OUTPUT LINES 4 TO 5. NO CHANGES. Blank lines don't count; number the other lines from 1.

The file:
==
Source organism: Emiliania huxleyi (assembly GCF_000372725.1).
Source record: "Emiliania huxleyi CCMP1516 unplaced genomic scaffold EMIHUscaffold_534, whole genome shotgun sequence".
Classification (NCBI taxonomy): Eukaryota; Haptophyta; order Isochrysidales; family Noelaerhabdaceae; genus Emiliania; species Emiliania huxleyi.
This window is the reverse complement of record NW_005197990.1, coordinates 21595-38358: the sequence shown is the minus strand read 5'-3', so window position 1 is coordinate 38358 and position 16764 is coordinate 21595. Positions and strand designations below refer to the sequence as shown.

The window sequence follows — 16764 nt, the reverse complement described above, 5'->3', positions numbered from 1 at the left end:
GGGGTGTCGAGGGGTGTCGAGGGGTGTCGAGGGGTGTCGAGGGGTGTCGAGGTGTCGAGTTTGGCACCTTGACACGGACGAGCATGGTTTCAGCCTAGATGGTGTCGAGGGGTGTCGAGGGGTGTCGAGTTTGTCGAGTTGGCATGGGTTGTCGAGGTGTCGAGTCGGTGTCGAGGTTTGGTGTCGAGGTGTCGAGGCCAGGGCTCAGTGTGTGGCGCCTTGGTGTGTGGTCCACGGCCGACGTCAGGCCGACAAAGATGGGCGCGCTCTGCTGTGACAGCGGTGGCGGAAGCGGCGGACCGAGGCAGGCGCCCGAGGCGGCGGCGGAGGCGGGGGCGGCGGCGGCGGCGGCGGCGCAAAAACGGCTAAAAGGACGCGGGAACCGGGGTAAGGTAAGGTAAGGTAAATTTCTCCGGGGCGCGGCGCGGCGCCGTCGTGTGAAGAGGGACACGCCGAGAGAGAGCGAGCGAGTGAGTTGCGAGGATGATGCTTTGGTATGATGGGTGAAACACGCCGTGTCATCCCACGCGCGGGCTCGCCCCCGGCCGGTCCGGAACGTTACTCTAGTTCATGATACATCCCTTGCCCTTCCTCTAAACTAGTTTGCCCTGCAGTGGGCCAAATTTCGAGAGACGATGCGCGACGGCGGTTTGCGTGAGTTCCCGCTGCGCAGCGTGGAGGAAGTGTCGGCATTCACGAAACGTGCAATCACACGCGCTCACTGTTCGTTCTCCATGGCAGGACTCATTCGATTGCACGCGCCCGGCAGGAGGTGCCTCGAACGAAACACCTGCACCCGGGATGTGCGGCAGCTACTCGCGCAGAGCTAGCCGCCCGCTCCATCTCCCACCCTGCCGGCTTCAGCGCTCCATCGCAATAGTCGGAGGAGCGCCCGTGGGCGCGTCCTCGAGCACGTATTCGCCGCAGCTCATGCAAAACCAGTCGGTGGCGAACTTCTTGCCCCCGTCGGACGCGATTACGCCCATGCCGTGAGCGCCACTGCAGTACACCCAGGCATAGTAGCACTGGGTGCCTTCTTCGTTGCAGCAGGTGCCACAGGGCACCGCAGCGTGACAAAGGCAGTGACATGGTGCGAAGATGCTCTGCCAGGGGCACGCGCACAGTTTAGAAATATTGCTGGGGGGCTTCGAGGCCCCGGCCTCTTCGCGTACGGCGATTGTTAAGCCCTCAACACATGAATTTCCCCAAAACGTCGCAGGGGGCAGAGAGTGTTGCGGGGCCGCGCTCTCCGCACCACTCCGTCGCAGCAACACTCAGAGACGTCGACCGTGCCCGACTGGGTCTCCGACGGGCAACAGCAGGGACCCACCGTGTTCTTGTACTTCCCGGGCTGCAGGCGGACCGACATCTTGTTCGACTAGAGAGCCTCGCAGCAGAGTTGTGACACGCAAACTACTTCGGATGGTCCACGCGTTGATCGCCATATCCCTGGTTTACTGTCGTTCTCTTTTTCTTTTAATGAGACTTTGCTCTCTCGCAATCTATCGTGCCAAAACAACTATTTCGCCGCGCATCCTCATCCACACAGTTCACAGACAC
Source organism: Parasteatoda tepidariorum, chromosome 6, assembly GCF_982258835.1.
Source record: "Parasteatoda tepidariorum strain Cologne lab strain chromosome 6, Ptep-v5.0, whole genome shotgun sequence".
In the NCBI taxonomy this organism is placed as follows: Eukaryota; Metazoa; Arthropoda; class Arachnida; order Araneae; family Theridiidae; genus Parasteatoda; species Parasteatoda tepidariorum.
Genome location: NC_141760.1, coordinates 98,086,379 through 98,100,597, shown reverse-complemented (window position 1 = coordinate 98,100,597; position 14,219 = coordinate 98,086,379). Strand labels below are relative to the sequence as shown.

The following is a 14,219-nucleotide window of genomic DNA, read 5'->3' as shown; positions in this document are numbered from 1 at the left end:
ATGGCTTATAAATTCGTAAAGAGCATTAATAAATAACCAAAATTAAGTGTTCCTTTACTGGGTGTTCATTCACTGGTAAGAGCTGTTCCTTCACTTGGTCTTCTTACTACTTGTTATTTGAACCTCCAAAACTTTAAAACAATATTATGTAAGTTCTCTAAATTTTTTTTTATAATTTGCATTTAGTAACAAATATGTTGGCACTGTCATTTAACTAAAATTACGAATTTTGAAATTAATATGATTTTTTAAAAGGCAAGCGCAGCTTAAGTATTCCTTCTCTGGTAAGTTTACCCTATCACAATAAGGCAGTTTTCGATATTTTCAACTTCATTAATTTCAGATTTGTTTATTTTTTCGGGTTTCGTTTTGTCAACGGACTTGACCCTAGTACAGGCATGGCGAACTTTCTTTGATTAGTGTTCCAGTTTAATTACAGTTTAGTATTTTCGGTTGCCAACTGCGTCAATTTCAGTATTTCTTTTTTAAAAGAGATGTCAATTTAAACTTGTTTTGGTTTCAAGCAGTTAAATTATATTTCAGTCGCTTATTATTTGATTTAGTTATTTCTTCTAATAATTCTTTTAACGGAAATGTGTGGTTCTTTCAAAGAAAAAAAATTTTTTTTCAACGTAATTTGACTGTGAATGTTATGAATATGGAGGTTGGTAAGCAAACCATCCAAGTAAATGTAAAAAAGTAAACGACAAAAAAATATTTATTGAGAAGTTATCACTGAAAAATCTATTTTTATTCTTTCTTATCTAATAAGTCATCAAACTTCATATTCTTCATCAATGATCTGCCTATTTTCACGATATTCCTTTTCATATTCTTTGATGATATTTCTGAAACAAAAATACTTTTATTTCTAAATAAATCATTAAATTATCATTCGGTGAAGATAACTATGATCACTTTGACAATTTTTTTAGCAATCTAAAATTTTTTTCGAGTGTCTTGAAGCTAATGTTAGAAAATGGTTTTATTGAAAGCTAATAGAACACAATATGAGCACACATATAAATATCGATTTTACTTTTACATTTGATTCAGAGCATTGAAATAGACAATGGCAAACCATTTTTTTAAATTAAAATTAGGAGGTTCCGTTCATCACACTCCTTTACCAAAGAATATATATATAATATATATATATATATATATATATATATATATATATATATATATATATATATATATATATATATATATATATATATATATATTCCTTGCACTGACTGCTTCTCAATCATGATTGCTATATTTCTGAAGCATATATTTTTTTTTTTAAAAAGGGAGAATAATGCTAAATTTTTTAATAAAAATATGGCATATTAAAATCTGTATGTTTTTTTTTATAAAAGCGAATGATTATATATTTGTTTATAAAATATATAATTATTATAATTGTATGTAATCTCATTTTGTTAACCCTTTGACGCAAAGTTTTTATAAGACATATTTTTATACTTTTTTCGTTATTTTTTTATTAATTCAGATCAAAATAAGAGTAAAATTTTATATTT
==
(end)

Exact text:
This window is the reverse complement of record NW_005197990.1, coordinates 21595-38358: the sequence shown is the minus strand read 5'-3', so window position 1 is coordinate 38358 and position 16764 is coordinate 21595. Positions and strand designations below refer to the sequence as shown.

The window sequence follows — 16764 nt, the reverse complement described above, 5'->3', positions numbered from 1 at the left end: